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HON JOE HOCKEY MP SHADOW TREASURER INSTITUTE OF CHARTERED ACCOUNTANTS NATIONAL CONFERENCE HILTON HOTEL, GEORGE STREET SYDNEY 23 NOVEMBER 2012 “A COALITION GOVERNMENT’S APPROACH ON TAX”
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Ladies and gentlemen let me begin by thanking Paul Stacey for his kind introduction. I would also like to thank the Institute of Chartered Accountants for inviting me to give the keynote address today, in turn providing me with the opportunity to address Australia’s leading tax practitioners.
Taxation reform in Australia over the past 5 years Since my time in opposition over the past 5 years there has been a great deal of focus on ways to achieve taxation reform. One of the first acts of the Rudd Government, following their election in November of 2007 was the major so-called root and branch review of the Australian taxation system, the Henry Review. This was commissioned in 2008 - one of the only things to come out of the much heralded 2020 Summit. The review cost in excess of $10 million, received over 1,500 submissions, consisted of a panel of 5 experts and produced a report of more than 1,300 pages. It made 138 recommendations, of which the Government claims to have progressed less than a third - and even this would have to be a very loose interpretation of the word “progressed”.
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Clearly the broader community and business representative groups in particular, were disappointed with the Henry Review process. After birth the Review was abandoned by its parents as the Secretary of the Treasury rightly returned to his day job of implementing Government policy which, by the way, specifically ruled out 26 of his recommendations. In the fallout from the 2010 election the Government made a major tax reform promise to the independents. It promised to hold a tax summit. Of course by this stage the previously ruled out carbon tax and the fourth iteration of the mining tax were dominating the tax debate. This million dollar Tax Forum subsequently held in October last year, led to a major new tax initiative the Business Tax Working Group. This new group was charged with doing the government’s work to find savings to pay for a company tax cut. Reviews, forums, summits, working groups….its all talk. Of the 27 major new tax changes to come from the Labor Government only a handful most notably the mining tax, came from one of those consultation processes and even then it has had four further versions since the Henry Review. Additionally over the past 5 years this Government has been through 5 Assistant Treasurers. It is of little wonder that much of the legislation which has been pushed through Parliament has had amendments added at the eleventh hour. It has also been far too common for the Government to be amending its own amendments on the floor of the Parliament as its own drafting and policy errors have become apparent.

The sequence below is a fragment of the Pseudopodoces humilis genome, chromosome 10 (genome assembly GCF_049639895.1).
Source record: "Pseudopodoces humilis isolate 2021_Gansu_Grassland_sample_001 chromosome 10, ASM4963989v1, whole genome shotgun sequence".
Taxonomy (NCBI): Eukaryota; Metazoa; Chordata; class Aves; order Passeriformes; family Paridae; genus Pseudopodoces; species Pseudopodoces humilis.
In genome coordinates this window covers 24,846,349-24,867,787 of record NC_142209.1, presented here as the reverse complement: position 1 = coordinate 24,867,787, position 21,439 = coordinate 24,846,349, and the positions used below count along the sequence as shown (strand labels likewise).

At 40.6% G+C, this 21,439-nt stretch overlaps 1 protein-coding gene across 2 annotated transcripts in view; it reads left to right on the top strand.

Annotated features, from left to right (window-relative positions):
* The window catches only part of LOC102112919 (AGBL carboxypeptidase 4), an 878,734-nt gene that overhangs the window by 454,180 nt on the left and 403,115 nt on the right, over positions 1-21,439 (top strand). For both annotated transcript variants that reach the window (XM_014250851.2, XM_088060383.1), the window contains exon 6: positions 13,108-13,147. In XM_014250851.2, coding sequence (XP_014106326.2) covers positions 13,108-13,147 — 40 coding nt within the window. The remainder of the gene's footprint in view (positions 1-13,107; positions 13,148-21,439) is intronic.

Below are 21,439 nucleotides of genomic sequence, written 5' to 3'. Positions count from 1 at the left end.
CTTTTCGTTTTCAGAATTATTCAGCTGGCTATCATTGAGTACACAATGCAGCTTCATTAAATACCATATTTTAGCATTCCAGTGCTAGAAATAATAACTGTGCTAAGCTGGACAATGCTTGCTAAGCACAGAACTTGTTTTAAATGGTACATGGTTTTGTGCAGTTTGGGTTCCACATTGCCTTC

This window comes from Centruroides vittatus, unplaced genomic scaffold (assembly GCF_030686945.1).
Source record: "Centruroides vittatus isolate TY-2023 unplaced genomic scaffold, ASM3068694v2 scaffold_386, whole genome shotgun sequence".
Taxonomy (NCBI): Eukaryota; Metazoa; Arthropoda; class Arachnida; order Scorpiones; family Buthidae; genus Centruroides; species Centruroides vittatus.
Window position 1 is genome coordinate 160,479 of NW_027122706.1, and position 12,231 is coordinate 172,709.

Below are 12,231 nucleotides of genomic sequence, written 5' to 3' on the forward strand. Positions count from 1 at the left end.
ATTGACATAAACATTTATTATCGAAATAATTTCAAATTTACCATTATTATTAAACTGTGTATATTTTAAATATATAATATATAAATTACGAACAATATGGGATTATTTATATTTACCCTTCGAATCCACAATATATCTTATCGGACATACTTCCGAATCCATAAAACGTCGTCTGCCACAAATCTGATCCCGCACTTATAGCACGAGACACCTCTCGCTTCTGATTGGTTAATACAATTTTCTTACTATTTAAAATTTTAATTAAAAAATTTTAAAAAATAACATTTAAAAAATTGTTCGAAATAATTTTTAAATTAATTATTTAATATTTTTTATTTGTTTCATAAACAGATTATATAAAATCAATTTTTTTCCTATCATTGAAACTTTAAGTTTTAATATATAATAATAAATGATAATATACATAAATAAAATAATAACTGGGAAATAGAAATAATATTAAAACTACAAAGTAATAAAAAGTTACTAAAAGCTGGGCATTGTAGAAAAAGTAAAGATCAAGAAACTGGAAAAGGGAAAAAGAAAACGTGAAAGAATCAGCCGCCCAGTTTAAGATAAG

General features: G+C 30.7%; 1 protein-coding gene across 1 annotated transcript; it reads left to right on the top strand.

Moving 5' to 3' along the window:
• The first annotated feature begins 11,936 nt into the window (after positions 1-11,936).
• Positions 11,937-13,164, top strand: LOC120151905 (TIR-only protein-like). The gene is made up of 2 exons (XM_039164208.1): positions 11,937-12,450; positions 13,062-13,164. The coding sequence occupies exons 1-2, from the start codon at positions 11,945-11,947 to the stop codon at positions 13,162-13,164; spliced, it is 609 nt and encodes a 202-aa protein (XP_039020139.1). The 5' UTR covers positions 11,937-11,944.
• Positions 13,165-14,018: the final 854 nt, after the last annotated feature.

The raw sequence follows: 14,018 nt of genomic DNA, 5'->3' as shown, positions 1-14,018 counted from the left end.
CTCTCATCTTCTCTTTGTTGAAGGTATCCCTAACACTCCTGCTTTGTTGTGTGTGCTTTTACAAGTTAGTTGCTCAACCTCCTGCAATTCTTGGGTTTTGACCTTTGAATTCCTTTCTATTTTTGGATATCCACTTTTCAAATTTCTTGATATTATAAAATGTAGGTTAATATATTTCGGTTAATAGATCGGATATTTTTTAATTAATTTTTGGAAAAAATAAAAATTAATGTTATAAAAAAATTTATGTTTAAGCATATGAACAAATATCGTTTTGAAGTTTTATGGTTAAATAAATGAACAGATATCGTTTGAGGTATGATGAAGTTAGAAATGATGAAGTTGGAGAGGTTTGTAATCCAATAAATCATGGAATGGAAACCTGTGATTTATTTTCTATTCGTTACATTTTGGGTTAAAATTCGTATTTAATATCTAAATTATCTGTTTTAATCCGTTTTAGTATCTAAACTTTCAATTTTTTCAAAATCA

Government stuff ups In just the past 6 months alone we have seen countless examples of a Government without a stable and consistent approach on taxation. We have seen poor judgement, time and time again in the implementation of tax legislation. Look no further than the changes to the withholding tax rate on distributions by Managed Investment Trusts, and the eleventh hour deal that had to be struck with the Greens to secure passage of this legislation. This intervention led to the creation of a different withholding tax rate under the Clean Building Managed Investment Trust legislation. In this area alone in the last five years Labor has gone from a rate of 30%, to 15%, to 7.5% then back up to 15% unless you have a green building where it is now 10%. This illustrates the shambolic approach of Labor to taxation. They make it up as they go along. In other areas we have tried to save the day. For example on the changes to the Living-AwayFrom-Home-Allowance without the Coalition’s intervention, the Government would have split the taxation treatment of food and drink allowance between the fringe benefits tax legislation and the income tax legislation. This would have ultimately increased compliance costs for employers and employees, and created yet even more confusion and uncertainty!